PCI compliance, also commonly known to merchants and retailers as PCI DSS compliance, is a security standard applicable to every business or organization that processes, stores or transmits credit cardholder information. This includes everything from Visa to Mastercard and many more. “PCI DSS” stands for Payment Card Industry Data Security Standard.
PCI compliance was first set up and designed in 2004. This was when the different credit card companies banded together to form the Payment Card Industry Security Standards Council, or PCI SSC, in an effort to set standards for security and ultimately protect customers’ payment data from getting into the wrong hands. It is important to note that the council’s guidelines are constantly being updated as hackers find new ways to gain access to retailer networks and cybersecurity standards and technologies evolve. Below are three common questions businesses might have, regarding PCI compliance.
My business needs to store credit card data. What methods can we utilize?
A: Recurring billing is the primary reason the majority of retailers need to store credit card data. The recommended way to store this data is by using a third-party credit card vault and tokenization provider. With a vault, the card data is removed, and you get a “token” that can be used for recurring billing. By using a third party, you move the risk to a company that specializes in the field and has all of the security controls in place to keep the card data safe.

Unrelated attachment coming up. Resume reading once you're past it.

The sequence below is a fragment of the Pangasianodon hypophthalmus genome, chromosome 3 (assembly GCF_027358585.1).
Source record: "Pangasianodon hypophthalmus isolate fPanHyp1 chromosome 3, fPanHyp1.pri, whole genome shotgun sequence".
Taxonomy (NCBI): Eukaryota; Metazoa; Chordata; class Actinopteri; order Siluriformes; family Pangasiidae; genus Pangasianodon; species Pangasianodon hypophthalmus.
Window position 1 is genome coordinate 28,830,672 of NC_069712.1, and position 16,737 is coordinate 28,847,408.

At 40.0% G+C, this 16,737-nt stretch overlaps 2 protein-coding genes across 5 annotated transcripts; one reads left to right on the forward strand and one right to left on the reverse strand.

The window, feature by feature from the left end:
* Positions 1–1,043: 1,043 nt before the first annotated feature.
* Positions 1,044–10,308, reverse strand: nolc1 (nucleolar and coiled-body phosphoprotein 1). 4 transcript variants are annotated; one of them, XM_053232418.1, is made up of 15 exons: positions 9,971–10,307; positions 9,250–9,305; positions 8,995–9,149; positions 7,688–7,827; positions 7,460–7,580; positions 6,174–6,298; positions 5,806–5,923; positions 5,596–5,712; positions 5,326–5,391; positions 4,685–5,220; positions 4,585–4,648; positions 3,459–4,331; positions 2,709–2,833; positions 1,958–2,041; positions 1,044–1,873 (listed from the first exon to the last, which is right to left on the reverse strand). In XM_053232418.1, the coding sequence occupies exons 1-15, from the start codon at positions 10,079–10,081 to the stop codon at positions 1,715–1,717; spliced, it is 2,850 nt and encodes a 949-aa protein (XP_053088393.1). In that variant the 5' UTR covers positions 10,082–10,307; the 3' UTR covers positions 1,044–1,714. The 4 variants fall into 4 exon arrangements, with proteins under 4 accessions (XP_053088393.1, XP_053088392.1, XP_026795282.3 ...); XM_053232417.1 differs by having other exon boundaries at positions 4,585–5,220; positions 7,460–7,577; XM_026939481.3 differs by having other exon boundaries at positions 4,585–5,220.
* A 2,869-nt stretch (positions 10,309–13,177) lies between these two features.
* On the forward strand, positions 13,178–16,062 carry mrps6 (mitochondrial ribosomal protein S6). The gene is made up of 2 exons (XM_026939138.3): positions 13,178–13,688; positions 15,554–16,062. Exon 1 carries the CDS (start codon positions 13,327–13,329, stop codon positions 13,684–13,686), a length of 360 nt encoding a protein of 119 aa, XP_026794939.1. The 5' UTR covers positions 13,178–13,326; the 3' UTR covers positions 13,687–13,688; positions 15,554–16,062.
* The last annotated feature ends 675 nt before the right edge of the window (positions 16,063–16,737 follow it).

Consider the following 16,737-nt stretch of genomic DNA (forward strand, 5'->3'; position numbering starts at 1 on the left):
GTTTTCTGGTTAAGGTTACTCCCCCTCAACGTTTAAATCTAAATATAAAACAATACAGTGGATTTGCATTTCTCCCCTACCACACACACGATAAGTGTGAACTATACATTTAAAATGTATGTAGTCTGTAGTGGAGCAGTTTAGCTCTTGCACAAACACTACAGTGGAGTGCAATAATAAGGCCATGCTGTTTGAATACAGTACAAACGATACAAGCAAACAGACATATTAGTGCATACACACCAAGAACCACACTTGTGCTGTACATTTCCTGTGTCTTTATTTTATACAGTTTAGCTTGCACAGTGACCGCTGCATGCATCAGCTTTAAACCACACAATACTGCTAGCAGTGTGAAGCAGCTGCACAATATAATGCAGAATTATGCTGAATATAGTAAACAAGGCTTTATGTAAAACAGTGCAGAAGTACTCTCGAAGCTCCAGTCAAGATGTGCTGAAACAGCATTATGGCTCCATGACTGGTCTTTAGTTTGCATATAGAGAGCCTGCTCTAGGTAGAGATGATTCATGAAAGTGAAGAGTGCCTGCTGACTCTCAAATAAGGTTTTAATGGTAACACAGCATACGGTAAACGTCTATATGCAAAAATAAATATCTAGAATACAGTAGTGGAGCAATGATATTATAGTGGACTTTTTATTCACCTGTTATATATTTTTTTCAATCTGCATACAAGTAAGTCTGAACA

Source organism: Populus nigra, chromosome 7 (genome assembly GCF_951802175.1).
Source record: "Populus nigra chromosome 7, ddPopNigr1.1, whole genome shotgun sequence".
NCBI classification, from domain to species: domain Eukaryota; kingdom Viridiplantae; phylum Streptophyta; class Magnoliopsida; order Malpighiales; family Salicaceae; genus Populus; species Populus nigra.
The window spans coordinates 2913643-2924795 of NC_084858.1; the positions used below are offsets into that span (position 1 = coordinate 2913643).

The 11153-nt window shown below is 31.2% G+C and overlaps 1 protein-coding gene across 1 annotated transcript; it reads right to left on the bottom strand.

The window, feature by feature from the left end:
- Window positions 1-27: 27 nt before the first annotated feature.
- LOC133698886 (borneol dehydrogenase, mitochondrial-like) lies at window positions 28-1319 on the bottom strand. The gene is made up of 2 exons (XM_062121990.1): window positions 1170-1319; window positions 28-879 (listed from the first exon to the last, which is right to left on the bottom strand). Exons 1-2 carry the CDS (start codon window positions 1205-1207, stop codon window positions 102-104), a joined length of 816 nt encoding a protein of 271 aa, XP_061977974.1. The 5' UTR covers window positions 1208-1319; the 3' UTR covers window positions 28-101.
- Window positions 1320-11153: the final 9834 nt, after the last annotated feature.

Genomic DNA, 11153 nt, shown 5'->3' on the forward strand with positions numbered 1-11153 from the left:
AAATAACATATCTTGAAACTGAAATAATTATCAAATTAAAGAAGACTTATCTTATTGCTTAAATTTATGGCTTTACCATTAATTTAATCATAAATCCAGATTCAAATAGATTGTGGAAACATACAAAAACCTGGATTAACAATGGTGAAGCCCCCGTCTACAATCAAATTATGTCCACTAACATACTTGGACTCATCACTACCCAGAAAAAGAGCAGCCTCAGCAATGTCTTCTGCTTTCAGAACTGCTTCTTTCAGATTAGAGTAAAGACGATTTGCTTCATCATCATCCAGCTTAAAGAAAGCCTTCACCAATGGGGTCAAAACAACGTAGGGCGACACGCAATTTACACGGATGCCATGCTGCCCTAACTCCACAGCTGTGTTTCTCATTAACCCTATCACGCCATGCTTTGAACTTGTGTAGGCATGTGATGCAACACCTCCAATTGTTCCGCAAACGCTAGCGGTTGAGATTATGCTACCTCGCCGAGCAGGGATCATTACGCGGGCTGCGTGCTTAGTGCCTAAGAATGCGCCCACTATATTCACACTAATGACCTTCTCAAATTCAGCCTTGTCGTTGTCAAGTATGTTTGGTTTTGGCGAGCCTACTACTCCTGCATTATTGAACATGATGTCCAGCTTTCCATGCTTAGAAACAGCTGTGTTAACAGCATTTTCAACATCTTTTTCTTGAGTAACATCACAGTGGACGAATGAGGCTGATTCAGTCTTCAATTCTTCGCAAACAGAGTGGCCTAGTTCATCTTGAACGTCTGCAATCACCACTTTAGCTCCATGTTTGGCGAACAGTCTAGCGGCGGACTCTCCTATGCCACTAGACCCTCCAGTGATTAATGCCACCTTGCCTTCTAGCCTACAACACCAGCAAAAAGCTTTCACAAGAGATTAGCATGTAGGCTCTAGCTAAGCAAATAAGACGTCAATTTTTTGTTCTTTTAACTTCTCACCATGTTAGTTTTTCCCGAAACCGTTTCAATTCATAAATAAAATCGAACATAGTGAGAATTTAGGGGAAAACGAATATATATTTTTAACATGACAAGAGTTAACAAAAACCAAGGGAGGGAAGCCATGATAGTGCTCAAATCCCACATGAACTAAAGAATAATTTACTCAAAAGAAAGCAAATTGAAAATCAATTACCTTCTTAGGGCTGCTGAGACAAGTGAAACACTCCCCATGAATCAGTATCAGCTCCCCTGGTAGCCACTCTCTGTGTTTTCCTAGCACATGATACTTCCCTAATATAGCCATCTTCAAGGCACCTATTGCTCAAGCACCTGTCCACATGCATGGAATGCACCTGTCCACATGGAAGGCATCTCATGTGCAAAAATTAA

If you store the card data yourself, your bar for self-assessment is very high and we recommend having a security assessor come onsite and perform an review. IronEdge can help your organization stay up-to-date with the latest security standards, data privacy regulations and risk frameworks.
What is defined as ‘cardholder data’?
A: The PCI Security Standards Council (SSC) defines ‘cardholder data’ as the full Primary Account Number (PAN) or the full PAN along with any of the following elements:
• Cardholder name
• Expiration date
• Service code
Sensitive Authentication Data, which must also be protected, includes full magnetic stripe data, CAV2, CVC2, CVV2, CID, PINs, PIN blocks and more.
What are the penalties for non-compliance?
A: Acquiring banks could be fined $5,000 to $100,000 per month for PCI compliance violations. They will most likely pass this fine along until it eventually hits the merchant. Furthermore, the bank will also most likely either terminate your relationship or increase transaction fees. Penalties are not openly discussed nor widely publicized, but they can be catastrophic to a small business. It is important to understand your merchant account agreement.